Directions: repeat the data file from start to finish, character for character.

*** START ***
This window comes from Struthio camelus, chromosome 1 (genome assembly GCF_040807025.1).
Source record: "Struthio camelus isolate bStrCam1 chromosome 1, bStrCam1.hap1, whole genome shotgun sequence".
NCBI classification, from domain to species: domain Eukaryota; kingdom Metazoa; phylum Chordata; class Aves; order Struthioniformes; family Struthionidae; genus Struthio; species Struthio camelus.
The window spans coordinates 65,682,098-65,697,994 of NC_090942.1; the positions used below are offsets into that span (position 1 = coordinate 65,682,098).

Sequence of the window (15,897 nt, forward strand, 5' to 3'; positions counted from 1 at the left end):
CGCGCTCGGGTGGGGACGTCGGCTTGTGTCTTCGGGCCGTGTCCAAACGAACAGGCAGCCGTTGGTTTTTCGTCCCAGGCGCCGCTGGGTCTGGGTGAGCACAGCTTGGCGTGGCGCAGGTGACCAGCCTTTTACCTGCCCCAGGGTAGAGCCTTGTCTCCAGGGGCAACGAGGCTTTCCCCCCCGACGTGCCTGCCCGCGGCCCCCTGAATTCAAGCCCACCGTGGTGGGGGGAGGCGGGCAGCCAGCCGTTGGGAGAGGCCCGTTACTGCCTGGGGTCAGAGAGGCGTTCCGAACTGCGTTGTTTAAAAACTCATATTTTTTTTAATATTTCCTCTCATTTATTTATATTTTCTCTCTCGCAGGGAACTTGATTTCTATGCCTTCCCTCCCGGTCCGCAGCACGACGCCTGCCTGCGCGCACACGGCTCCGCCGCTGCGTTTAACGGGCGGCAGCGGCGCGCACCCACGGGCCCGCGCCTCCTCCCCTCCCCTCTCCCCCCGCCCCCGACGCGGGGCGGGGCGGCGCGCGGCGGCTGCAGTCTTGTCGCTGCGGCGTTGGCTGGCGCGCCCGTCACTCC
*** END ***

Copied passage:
This window comes from Struthio camelus, chromosome 1 (genome assembly GCF_040807025.1).
Source record: "Struthio camelus isolate bStrCam1 chromosome 1, bStrCam1.hap1, whole genome shotgun sequence".
NCBI classification, from domain to species: domain Eukaryota; kingdom Metazoa; phylum Chordata; class Aves; order Struthioniformes; family Struthionidae; genus Struthio; species Struthio camelus.
The window spans coordinates 65,682,098-65,697,994 of NC_090942.1; the positions used below are offsets into that span (position 1 = coordinate 65,682,098).

Sequence of the window (15,897 nt, forward strand, 5' to 3'; positions counted from 1 at the left end):
CGCGCTCGGGTGGGGACGTCGGCTTGTGTCTTCGGGCCGTGTCCAAACGAACAGGCAGCCGTTGGTTTTTCGTCCCAGGCGCCGCTGGGTCTGGGTGAGCACAGCTTGGCGTGGCGCAGGTGACCAGCCTTTTACCTGCCCCAGGGTAGAGCCTTGTCTCCAGGGGCAACGAGGCTTTCCCCCCCGACGTGCCTGCCCGCGGCCCCCTGAATTCAAGCCCACCGTGGTGGGGGGAGGCGGGCAGCCAGCCGTTGGGAGAGGCCCGTTACTGCCTGGGGTCAGAGAGGCGTTCCGAACTGCGTTGTTTAAAAACTCATATTTTTTTTAATATTTCCTCTCATTTATTTATATTTTCTCTCTCGCAGGGAACTTGATTTCTATGCCTTCCCTCCCGGTCCGCAGCACGACGCCTGCCTGCGCGCACACGGCTCCGCCGCTGCGTTTAACGGGCGGCAGCGGCGCGCACCCACGGGCCCGCGCCTCCTCCCCTCCCCTCTCCCCCCGCCCCCGACGCGGGGCGGGGCGGCGCGCGGCGGCTGCAGTCTTGTCGCTGCGGCGTTGGCTGGCGCGCCCGTCACTCC